Alfred Henry Lionel Leach, C.J.
1. The question here is whether a decree passed by the City Civil Court declaring that the appellant is entitled to a charge over the proceeds of the sale of property belonging to one Natesa is effective as against the respondent, who is Natesa's brother. In 1931 Sabapathi Chetti, the father of Natesa and the respondent, died leaving a will dated the 15th October, 1931, by which he bequeathed to Natesa a house known as 2|46, Erulappan Street, Madras and to the respondent a house known as 17,, Kuniarappa Mudali Street. The respondent was then a boy of about ten years of age. On the 28th. October, 1936 the estate of the minor was vested in the Official Trustee of Madras and as the guardian of the respondent's property he obtained probate of the father's will. Natesa had taken possession of both, the properties and the Official Trustee was compelled to file a suit (No. 79 of 1937) on the Original Side of this Court to recover possession of the minor's interest in his father's estate. The Official Trustee based his case on two grounds. In the first place he contended that the respondent was entitled to the property representing No. 17, Kumarappa Mudali Street, by reason of the will. In the second place he said that even if the will were invalid, the respondent was entitled to have the properties partitioned and his share delivered to him. The Court appointed the Official Trustee the receiver in the suit. It transpired that after his father's death, Natesa had created a mortgage on. the property left to him. By an order of the Court this property was sold and the mortgage discharged out of the proceeds. There remained a balance of Rs. 1,927-5-3, which was paid into Court to the credit of the suit.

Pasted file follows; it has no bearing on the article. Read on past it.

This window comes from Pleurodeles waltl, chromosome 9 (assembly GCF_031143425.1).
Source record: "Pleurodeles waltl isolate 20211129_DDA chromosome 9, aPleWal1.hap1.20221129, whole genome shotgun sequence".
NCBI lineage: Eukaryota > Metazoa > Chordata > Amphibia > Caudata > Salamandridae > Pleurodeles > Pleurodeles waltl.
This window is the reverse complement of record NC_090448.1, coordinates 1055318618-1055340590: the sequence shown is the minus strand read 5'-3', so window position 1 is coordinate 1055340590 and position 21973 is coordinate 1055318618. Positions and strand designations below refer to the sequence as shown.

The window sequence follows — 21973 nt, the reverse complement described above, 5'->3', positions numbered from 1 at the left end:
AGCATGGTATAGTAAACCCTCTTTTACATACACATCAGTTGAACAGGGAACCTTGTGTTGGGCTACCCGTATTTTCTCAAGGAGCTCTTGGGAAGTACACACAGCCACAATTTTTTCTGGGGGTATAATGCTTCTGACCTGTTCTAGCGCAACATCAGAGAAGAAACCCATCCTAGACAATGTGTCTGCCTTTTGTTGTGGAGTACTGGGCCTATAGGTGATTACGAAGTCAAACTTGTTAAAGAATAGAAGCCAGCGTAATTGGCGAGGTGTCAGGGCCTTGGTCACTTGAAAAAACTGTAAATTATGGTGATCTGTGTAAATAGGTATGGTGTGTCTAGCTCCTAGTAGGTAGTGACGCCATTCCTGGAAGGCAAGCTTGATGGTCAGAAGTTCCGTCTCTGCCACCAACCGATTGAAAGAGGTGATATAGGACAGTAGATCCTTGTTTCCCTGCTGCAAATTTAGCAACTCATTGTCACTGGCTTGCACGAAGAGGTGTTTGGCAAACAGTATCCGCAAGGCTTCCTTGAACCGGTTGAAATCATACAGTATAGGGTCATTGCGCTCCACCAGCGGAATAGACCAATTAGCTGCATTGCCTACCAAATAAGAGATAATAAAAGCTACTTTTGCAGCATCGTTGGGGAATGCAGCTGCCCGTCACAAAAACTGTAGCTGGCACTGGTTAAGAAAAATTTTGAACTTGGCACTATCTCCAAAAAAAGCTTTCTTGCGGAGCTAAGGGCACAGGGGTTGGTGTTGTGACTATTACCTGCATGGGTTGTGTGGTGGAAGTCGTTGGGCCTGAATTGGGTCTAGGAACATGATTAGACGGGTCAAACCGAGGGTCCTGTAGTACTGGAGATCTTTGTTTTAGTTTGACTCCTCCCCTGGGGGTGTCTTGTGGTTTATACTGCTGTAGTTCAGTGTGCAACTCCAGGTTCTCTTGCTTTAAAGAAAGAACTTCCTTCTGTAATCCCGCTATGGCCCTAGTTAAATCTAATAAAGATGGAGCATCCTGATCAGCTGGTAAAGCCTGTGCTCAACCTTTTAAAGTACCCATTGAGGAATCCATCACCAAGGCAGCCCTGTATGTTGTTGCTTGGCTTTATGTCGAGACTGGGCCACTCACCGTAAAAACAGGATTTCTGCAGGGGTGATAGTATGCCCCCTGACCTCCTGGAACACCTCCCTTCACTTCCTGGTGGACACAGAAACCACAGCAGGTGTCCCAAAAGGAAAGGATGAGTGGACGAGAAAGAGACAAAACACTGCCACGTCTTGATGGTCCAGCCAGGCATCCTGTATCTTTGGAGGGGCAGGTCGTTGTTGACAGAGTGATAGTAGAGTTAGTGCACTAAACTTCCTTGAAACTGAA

2. On the 17th February, 1938, the appellant instituted O.S. No. 244 of 1938, in the City Civil Court against Natesa for a decree for specific performance of an agreement to execute in his favour a mortgage of the Erulappan Street property. He averred that he had advanced moneys to Natesa in anticipation of the mortgage. In the alternative he asked for a charge on the property to the amount of Natesa's indebtedness to him. On the 8th August, 1938, the appellant applied for an attachment before judgment of the 'Rs. 1,927-5-3, lying to the credit of the Official Trustee's suit in this Court. The appellant had not received permission of this Court to apply for the attachment of these moneys, and as for the time being they were vested in the Official Trustee in his capacity of receiver in C. S. No. 79 of 1937, the appellant's action amounted to contempt of Court, but his action was not resented and the attachment remained effective until the 27th of July, 1939.